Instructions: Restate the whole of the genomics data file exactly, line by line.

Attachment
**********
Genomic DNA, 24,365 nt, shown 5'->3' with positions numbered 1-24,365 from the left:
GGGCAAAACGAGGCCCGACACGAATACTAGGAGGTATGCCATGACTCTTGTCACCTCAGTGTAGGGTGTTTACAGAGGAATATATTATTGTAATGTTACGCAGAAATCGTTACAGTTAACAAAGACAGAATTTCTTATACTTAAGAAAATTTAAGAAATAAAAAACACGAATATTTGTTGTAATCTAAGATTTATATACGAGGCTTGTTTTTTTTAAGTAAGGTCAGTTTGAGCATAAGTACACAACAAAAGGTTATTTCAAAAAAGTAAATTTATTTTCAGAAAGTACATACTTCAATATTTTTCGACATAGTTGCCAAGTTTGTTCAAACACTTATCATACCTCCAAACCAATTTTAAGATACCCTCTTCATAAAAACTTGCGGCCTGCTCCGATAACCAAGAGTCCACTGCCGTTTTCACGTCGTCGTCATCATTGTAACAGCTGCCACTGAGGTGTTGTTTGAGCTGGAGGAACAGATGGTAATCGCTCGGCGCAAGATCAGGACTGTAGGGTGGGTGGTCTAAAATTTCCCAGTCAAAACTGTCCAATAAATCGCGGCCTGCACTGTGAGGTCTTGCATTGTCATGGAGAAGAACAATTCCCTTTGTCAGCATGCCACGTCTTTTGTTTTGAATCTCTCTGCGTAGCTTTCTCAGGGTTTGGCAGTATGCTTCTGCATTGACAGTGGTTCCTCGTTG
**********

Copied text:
Genomic DNA, 24,365 nt, shown 5'->3' with positions numbered 1-24,365 from the left:
GGGCAAAACGAGGCCCGACACGAATACTAGGAGGTATGCCATGACTCTTGTCACCTCAGTGTAGGGTGTTTACAGAGGAATATATTATTGTAATGTTACGCAGAAATCGTTACAGTTAACAAAGACAGAATTTCTTATACTTAAGAAAATTTAAGAAATAAAAAACACGAATATTTGTTGTAATCTAAGATTTATATACGAGGCTTGTTTTTTTTAAGTAAGGTCAGTTTGAGCATAAGTACACAACAAAAGGTTATTTCAAAAAAGTAAATTTATTTTCAGAAAGTACATACTTCAATATTTTTCGACATAGTTGCCAAGTTTGTTCAAACACTTATCATACCTCCAAACCAATTTTAAGATACCCTCTTCATAAAAACTTGCGGCCTGCTCCGATAACCAAGAGTCCACTGCCGTTTTCACGTCGTCGTCATCATTGTAACAGCTGCCACTGAGGTGTTGTTTGAGCTGGAGGAACAGATGGTAATCGCTCGGCGCAAGATCAGGACTGTAGGGTGGGTGGTCTAAAATTTCCCAGTCAAAACTGTCCAATAAATCGCGGCCTGCACTGTGAGGTCTTGCATTGTCATGGAGAAGAACAATTCCCTTTGTCAGCATGCCACGTCTTTTGTTTTGAATCTCTCTGCGTAGCTTTCTCAGGGTTTGGCAGTATGCTTCTGCATTGACAGTGGTTCCTCGTTG